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A studio from the past

 

A former law office and potential studio building stands on the North Main Street property owned by Robert Gillette and tended by Regina Brayboy.

A former law office and potential studio building stands on the North Main Street property owned by Robert Gillette and tended by Regina Brayboy.

Nestled between North Main and Church streets within sight of the fleet of U.S. Postal Service vehicles is a scene straight out of Colonial Williamsburg.

The brick sidewalk and architectural style give it the feeling of another time and another place, and the only thing that jars the reverie is the sound of a letter carrier revving her engine to go deliver the mail.

Behind 429 N. Main St. stands a rather unique office building. A step inside the building does nothing to halt the fanciful notion that one has been transported outside 21st-century downtown Suffolk.

Robert Gillette, a former judge and commonwealth’s attorney, built the building in 1973-‘74 in order to move his law office out of the main house, where he and his wife lived at the time.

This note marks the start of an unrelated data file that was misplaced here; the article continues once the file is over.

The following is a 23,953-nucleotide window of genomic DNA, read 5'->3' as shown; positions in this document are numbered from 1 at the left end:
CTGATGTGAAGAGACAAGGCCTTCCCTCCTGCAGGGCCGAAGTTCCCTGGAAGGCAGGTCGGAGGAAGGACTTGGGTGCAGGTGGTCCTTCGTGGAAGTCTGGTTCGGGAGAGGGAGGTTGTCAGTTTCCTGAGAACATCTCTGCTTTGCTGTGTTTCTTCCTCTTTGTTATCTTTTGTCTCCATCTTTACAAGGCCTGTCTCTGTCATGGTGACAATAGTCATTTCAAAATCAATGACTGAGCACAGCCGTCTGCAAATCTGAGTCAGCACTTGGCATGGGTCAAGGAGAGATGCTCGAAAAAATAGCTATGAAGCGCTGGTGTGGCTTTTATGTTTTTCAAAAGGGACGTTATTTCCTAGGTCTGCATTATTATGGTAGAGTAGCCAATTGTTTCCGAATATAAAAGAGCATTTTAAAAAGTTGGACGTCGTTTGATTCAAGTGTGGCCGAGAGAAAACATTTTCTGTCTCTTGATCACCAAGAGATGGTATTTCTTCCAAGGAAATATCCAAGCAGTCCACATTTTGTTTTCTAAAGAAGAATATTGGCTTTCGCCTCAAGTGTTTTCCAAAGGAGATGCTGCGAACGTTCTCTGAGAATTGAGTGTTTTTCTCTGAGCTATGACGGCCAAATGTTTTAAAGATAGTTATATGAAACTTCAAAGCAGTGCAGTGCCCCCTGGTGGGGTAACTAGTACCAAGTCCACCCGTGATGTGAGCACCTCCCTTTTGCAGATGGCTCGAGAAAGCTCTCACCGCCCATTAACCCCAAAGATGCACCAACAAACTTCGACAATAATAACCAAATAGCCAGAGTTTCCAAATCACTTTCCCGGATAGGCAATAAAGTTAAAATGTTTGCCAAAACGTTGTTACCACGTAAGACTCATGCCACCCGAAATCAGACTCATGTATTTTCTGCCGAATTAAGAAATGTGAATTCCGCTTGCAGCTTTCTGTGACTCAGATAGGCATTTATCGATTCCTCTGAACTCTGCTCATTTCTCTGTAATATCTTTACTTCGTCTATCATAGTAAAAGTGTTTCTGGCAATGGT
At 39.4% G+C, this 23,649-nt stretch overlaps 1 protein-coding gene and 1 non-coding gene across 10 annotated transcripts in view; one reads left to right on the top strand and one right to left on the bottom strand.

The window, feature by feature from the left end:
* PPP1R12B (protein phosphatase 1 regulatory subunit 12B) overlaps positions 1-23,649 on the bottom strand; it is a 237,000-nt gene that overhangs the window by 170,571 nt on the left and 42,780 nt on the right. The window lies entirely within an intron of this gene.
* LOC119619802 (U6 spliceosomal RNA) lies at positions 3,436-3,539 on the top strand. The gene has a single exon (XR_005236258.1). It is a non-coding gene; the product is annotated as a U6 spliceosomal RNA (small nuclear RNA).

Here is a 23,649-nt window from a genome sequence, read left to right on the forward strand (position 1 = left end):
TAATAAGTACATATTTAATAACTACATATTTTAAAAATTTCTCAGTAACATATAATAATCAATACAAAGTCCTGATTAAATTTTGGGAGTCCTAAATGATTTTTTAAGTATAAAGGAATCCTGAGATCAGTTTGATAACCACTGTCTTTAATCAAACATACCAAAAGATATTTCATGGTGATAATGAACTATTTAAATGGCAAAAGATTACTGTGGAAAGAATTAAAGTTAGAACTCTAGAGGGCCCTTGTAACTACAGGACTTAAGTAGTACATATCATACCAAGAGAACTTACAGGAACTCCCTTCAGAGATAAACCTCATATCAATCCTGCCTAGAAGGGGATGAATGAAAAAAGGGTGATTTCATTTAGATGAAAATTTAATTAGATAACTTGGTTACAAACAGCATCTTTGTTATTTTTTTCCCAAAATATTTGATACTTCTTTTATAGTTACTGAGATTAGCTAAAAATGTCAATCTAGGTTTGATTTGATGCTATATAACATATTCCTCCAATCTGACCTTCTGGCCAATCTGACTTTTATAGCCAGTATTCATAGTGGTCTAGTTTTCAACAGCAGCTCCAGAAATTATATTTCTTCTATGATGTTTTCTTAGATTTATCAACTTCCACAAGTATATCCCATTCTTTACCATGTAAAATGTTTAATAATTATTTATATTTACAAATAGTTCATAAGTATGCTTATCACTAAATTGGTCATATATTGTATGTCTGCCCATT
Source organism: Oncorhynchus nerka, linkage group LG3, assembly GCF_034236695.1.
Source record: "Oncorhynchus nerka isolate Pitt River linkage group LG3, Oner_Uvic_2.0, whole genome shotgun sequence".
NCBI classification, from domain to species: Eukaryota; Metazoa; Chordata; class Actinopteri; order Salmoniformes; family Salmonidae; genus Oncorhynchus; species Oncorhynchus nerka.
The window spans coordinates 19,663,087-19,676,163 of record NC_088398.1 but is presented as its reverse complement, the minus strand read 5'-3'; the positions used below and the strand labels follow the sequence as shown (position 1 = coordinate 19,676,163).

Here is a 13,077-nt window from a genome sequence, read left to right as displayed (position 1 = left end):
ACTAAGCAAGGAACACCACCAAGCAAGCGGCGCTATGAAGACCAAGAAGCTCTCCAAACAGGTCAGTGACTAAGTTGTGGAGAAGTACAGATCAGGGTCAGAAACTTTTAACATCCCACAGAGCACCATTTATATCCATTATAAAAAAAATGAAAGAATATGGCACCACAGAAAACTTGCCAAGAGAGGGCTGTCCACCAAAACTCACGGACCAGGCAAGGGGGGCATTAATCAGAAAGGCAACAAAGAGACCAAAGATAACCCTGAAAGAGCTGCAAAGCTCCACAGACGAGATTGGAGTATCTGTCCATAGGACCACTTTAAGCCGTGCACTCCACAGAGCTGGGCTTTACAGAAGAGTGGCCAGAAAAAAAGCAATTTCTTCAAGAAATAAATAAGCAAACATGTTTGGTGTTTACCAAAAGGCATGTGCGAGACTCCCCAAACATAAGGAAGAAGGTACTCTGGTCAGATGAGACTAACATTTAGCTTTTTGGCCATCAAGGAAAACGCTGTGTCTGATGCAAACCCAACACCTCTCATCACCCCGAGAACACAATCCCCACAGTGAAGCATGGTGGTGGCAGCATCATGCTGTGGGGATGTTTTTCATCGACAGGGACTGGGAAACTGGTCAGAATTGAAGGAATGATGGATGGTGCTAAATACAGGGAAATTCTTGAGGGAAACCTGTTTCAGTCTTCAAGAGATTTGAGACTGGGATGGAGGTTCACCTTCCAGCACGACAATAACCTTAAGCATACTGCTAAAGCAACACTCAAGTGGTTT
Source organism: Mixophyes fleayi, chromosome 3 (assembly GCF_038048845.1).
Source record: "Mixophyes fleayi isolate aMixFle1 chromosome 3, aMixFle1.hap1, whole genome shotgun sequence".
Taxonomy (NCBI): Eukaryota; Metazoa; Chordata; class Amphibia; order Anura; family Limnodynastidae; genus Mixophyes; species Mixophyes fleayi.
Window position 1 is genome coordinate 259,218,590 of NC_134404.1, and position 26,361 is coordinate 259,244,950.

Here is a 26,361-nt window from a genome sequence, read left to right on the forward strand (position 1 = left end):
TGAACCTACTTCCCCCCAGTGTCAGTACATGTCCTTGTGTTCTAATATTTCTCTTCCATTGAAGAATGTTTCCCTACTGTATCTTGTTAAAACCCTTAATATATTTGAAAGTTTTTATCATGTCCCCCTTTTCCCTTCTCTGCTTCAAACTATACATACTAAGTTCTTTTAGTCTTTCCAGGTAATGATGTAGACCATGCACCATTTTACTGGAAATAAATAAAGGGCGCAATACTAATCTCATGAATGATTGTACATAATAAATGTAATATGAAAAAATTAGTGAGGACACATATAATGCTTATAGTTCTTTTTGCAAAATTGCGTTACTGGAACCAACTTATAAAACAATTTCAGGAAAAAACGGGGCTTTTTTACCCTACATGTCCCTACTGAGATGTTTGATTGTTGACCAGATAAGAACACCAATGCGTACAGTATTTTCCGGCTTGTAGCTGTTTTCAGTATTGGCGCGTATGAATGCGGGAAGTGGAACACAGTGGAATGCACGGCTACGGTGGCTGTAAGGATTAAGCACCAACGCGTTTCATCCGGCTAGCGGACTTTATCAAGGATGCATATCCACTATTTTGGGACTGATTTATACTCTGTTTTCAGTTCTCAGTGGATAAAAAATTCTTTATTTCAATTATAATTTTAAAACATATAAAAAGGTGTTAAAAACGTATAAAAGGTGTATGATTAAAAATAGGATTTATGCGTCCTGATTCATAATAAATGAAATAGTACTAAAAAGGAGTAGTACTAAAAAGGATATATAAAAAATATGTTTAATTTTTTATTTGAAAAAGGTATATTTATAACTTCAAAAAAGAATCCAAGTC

Everything old is new again. While the building is only 42 years old or so, the building material was reclaimed from buildings much older, giving the middle-aged law office the appearance of colonial times.

“I think he was really a visionary with how he built his office,” said Regina Brayboy, who lives in the main home now. “It could have just been a standard office building.”

The office building is about 2,200 square feet on two floors and also has a full basement. Brayboy said she believes the building would be perfect for a variety of businesses, from someone who just needs a basic business office to an artist looking for a studio.

In fact, she’s considering moving her pie business to the building.

“It’s where business and arts and the culinary district meet,” she said.

The second floor, she believes, would be perfect for a meeting space for small groups.

Outside, there’s enough parking space for about 15 cars — and, unbelievably, two more buildings on the property. One is a garage with a potential woodworking shop outside, Brayboy envisions. The other is a cozy cottage with a loft and working fireplace.

The main home, known as “Old Magnolias,” was built in 1837, after the fire that started next door and destroyed several surrounding buildings. It is so named for the two magnolia trees that used to stand on either side in the front yard. However, one was struck by lightning and subsequently cut down several years ago.

Landscaping and benches interwoven among the four buildings contribute to the historic feel.

“It’s really a very unique property,” Brayboy said.